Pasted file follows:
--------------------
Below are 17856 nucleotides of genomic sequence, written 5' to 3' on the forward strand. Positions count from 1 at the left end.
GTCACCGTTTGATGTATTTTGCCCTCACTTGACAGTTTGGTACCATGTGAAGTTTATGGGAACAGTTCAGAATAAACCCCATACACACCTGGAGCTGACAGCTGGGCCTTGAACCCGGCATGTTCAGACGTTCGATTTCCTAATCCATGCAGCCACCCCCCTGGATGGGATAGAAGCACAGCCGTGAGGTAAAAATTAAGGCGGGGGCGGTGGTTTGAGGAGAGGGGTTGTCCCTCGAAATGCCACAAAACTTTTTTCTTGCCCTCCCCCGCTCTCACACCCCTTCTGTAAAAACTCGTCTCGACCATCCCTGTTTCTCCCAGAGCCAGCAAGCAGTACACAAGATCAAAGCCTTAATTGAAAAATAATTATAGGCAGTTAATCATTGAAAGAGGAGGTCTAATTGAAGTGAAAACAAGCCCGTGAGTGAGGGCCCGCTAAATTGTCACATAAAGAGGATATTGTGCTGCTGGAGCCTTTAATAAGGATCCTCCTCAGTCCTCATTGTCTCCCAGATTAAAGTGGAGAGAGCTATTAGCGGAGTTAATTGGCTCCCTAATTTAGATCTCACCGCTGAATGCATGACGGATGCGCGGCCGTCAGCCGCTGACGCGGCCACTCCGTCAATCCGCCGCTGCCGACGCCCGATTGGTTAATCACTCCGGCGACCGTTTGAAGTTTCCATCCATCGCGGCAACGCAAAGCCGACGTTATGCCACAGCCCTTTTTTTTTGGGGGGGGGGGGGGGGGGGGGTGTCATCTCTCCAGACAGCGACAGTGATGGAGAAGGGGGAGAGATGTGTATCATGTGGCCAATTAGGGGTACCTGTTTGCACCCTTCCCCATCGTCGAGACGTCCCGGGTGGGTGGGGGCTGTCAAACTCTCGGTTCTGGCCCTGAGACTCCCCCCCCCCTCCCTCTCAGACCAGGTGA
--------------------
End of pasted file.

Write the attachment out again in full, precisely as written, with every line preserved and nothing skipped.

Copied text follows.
Below are 17856 nucleotides of genomic sequence, written 5' to 3' on the forward strand. Positions count from 1 at the left end.
GTCACCGTTTGATGTATTTTGCCCTCACTTGACAGTTTGGTACCATGTGAAGTTTATGGGAACAGTTCAGAATAAACCCCATACACACCTGGAGCTGACAGCTGGGCCTTGAACCCGGCATGTTCAGACGTTCGATTTCCTAATCCATGCAGCCACCCCCCTGGATGGGATAGAAGCACAGCCGTGAGGTAAAAATTAAGGCGGGGGCGGTGGTTTGAGGAGAGGGGTTGTCCCTCGAAATGCCACAAAACTTTTTTCTTGCCCTCCCCCGCTCTCACACCCCTTCTGTAAAAACTCGTCTCGACCATCCCTGTTTCTCCCAGAGCCAGCAAGCAGTACACAAGATCAAAGCCTTAATTGAAAAATAATTATAGGCAGTTAATCATTGAAAGAGGAGGTCTAATTGAAGTGAAAACAAGCCCGTGAGTGAGGGCCCGCTAAATTGTCACATAAAGAGGATATTGTGCTGCTGGAGCCTTTAATAAGGATCCTCCTCAGTCCTCATTGTCTCCCAGATTAAAGTGGAGAGAGCTATTAGCGGAGTTAATTGGCTCCCTAATTTAGATCTCACCGCTGAATGCATGACGGATGCGCGGCCGTCAGCCGCTGACGCGGCCACTCCGTCAATCCGCCGCTGCCGACGCCCGATTGGTTAATCACTCCGGCGACCGTTTGAAGTTTCCATCCATCGCGGCAACGCAAAGCCGACGTTATGCCACAGCCCTTTTTTTTTGGGGGGGGGGGGGGGGGGGGGTGTCATCTCTCCAGACAGCGACAGTGATGGAGAAGGGGGAGAGATGTGTATCATGTGGCCAATTAGGGGTACCTGTTTGCACCCTTCCCCATCGTCGAGACGTCCCGGGTGGGTGGGGGCTGTCAAACTCTCGGTTCTGGCCCTGAGACTCCCCCCCCCCTCCCTCTCAGACCAGGTGA